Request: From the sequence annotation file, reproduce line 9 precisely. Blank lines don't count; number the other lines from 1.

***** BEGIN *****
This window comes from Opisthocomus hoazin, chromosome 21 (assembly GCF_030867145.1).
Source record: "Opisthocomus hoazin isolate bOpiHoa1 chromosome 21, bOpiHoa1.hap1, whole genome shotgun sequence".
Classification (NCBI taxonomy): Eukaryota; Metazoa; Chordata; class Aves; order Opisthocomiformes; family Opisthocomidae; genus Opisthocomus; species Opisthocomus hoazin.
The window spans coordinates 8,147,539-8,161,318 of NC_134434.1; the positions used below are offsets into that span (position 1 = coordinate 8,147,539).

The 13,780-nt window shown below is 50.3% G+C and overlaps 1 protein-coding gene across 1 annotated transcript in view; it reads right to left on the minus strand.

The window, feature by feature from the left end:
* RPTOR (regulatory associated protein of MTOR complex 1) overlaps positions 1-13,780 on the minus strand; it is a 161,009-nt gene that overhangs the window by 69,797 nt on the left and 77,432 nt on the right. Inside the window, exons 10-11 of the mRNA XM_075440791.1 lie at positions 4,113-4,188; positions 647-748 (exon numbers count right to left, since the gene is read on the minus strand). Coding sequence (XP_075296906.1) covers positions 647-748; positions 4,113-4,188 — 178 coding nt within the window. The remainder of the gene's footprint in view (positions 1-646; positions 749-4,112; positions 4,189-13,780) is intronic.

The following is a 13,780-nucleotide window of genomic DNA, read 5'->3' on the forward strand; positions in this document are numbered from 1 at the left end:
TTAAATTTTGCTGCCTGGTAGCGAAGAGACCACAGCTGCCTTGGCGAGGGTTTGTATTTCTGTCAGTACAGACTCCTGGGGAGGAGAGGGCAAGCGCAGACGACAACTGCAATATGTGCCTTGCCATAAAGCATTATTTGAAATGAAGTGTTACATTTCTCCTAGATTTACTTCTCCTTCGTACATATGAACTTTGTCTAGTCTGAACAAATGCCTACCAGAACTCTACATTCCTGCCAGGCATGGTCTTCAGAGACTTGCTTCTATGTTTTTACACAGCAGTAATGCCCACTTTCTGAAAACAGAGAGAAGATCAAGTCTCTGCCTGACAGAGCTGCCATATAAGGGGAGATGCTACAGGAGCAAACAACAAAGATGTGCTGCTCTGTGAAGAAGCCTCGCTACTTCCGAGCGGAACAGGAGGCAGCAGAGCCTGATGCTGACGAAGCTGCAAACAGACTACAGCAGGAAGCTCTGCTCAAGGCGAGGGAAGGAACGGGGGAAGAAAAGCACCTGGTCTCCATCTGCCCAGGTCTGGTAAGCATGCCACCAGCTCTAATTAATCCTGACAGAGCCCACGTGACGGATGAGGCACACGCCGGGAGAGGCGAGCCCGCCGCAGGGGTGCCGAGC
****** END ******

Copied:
TTAAATTTTGCTGCCTGGTAGCGAAGAGACCACAGCTGCCTTGGCGAGGGTTTGTATTTCTGTCAGTACAGACTCCTGGGGAGGAGAGGGCAAGCGCAGACGACAACTGCAATATGTGCCTTGCCATAAAGCATTATTTGAAATGAAGTGTTACATTTCTCCTAGATTTACTTCTCCTTCGTACATATGAACTTTGTCTAGTCTGAACAAATGCCTACCAGAACTCTACATTCCTGCCAGGCATGGTCTTCAGAGACTTGCTTCTATGTTTTTACACAGCAGTAATGCCCACTTTCTGAAAACAGAGAGAAGATCAAGTCTCTGCCTGACAGAGCTGCCATATAAGGGGAGATGCTACAGGAGCAAACAACAAAGATGTGCTGCTCTGTGAAGAAGCCTCGCTACTTCCGAGCGGAACAGGAGGCAGCAGAGCCTGATGCTGACGAAGCTGCAAACAGACTACAGCAGGAAGCTCTGCTCAAGGCGAGGGAAGGAACGGGGGAAGAAAAGCACCTGGTCTCCATCTGCCCAGGTCTGGTAAGCATGCCACCAGCTCTAATTAATCCTGACAGAGCCCACGTGACGGATGAGGCACACGCCGGGAGAGGCGAGCCCGCCGCAGGGGTGCCGAGC